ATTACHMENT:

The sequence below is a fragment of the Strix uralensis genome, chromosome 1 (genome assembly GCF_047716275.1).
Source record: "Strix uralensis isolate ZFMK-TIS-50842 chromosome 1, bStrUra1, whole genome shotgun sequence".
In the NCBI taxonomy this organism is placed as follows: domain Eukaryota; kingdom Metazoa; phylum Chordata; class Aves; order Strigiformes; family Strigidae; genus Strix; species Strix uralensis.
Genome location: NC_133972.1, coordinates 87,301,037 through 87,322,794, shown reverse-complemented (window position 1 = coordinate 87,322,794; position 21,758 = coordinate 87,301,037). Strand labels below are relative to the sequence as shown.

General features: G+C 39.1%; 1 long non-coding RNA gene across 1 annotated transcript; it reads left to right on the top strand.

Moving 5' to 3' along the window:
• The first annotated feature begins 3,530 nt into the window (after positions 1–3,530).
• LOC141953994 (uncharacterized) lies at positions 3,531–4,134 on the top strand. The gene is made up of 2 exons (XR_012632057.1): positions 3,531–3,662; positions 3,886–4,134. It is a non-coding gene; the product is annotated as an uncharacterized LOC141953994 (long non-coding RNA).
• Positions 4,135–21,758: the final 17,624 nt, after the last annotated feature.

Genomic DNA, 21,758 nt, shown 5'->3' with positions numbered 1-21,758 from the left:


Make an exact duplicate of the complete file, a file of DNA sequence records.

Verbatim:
The sequence below is a fragment of the Strix uralensis genome, chromosome 1 (genome assembly GCF_047716275.1).
Source record: "Strix uralensis isolate ZFMK-TIS-50842 chromosome 1, bStrUra1, whole genome shotgun sequence".
In the NCBI taxonomy this organism is placed as follows: domain Eukaryota; kingdom Metazoa; phylum Chordata; class Aves; order Strigiformes; family Strigidae; genus Strix; species Strix uralensis.
Genome location: NC_133972.1, coordinates 87,301,037 through 87,322,794, shown reverse-complemented (window position 1 = coordinate 87,322,794; position 21,758 = coordinate 87,301,037). Strand labels below are relative to the sequence as shown.

General features: G+C 39.1%; 1 long non-coding RNA gene across 1 annotated transcript; it reads left to right on the top strand.

Moving 5' to 3' along the window:
• The first annotated feature begins 3,530 nt into the window (after positions 1–3,530).
• LOC141953994 (uncharacterized) lies at positions 3,531–4,134 on the top strand. The gene is made up of 2 exons (XR_012632057.1): positions 3,531–3,662; positions 3,886–4,134. It is a non-coding gene; the product is annotated as an uncharacterized LOC141953994 (long non-coding RNA).
• Positions 4,135–21,758: the final 17,624 nt, after the last annotated feature.

Genomic DNA, 21,758 nt, shown 5'->3' with positions numbered 1-21,758 from the left: